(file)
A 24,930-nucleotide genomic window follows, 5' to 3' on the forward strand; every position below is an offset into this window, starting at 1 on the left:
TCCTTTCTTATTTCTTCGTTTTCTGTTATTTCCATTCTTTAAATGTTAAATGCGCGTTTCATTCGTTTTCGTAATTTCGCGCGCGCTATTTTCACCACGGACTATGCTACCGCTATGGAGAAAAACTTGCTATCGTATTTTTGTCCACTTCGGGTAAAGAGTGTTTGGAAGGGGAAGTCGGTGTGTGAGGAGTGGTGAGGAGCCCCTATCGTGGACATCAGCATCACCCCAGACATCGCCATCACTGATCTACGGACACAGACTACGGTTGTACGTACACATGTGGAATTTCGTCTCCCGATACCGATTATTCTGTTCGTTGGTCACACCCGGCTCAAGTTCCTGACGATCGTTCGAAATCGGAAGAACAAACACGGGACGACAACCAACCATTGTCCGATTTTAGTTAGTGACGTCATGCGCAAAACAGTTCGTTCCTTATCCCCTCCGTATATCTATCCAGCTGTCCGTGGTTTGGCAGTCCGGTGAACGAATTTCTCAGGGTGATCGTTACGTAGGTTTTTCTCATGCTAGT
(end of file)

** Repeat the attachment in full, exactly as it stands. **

A 24,930-nucleotide genomic window follows, 5' to 3' on the forward strand; every position below is an offset into this window, starting at 1 on the left:
TCCTTTCTTATTTCTTCGTTTTCTGTTATTTCCATTCTTTAAATGTTAAATGCGCGTTTCATTCGTTTTCGTAATTTCGCGCGCGCTATTTTCACCACGGACTATGCTACCGCTATGGAGAAAAACTTGCTATCGTATTTTTGTCCACTTCGGGTAAAGAGTGTTTGGAAGGGGAAGTCGGTGTGTGAGGAGTGGTGAGGAGCCCCTATCGTGGACATCAGCATCACCCCAGACATCGCCATCACTGATCTACGGACACAGACTACGGTTGTACGTACACATGTGGAATTTCGTCTCCCGATACCGATTATTCTGTTCGTTGGTCACACCCGGCTCAAGTTCCTGACGATCGTTCGAAATCGGAAGAACAAACACGGGACGACAACCAACCATTGTCCGATTTTAGTTAGTGACGTCATGCGCAAAACAGTTCGTTCCTTATCCCCTCCGTATATCTATCCAGCTGTCCGTGGTTTGGCAGTCCGGTGAACGAATTTCTCAGGGTGATCGTTACGTAGGTTTTTCTCATGCTAGT